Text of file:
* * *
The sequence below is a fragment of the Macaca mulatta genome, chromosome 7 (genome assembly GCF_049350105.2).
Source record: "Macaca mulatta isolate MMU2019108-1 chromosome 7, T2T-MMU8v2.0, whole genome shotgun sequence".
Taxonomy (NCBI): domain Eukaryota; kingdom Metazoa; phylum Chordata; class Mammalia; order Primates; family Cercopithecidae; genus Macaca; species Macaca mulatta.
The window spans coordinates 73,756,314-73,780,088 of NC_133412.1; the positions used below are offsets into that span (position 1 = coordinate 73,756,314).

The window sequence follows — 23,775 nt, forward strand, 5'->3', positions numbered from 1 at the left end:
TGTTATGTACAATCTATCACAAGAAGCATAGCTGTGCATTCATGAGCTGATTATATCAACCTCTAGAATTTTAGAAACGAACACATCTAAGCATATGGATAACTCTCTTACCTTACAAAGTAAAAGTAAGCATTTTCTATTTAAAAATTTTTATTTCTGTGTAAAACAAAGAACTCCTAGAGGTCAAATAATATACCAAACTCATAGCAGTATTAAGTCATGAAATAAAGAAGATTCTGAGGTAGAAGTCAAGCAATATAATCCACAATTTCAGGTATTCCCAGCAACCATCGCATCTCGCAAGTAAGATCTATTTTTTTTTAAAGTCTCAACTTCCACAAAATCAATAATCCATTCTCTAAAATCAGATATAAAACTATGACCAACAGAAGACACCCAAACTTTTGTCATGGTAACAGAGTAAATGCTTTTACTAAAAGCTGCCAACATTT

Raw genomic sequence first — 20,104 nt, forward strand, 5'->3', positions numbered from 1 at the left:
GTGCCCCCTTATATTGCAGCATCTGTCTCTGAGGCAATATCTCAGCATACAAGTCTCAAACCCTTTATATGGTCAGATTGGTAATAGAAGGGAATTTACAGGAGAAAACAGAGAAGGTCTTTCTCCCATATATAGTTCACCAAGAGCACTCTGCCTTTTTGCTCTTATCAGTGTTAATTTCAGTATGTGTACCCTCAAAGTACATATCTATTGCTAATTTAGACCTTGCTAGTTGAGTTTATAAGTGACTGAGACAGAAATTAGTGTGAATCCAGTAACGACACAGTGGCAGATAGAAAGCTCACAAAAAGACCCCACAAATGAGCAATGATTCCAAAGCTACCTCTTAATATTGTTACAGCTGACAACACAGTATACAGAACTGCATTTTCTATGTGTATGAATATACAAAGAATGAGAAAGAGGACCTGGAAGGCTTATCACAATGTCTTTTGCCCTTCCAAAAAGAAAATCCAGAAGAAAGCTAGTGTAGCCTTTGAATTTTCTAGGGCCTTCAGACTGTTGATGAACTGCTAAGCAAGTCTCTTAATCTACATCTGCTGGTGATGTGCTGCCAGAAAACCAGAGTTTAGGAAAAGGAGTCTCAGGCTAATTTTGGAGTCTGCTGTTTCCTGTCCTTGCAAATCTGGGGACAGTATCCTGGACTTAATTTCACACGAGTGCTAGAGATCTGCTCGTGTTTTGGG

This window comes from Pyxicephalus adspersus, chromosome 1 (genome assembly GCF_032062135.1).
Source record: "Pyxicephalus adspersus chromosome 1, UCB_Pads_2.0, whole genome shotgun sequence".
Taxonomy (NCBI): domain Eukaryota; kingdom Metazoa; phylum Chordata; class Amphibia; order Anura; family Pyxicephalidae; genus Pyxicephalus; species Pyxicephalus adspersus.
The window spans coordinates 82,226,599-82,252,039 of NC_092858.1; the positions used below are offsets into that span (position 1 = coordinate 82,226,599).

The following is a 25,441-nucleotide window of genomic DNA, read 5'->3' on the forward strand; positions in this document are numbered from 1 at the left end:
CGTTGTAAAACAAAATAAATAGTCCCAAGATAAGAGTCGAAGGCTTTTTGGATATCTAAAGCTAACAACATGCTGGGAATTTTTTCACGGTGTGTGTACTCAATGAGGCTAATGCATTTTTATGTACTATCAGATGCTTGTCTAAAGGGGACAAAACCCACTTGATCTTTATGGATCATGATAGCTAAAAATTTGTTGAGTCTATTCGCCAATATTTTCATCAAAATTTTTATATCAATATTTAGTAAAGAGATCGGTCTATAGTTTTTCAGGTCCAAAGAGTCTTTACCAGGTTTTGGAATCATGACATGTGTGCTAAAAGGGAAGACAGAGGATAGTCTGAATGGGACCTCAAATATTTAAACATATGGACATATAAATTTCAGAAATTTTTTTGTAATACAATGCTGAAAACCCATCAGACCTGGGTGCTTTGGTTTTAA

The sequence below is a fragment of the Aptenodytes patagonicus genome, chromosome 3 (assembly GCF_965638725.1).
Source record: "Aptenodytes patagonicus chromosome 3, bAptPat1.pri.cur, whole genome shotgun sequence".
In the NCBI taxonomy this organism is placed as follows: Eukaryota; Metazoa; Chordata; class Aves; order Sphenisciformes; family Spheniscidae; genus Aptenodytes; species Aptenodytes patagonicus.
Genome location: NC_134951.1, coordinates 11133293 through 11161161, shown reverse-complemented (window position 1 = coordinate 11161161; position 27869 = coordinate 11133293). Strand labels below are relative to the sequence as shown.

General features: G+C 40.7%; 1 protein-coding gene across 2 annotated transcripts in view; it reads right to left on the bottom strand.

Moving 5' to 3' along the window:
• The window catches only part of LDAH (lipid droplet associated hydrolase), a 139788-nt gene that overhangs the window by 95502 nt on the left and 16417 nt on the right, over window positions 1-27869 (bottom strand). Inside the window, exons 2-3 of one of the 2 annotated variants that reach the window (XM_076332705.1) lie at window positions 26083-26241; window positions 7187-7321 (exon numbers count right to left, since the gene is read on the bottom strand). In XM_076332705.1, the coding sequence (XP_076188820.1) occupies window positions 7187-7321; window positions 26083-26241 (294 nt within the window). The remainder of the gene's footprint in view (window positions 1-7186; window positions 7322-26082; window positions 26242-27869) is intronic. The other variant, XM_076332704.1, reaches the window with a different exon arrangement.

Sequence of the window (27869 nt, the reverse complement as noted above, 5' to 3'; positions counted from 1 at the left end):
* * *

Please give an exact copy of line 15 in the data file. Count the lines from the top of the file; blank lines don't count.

The sequence below is a fragment of the Aptenodytes patagonicus genome, chromosome 3 (assembly GCF_965638725.1).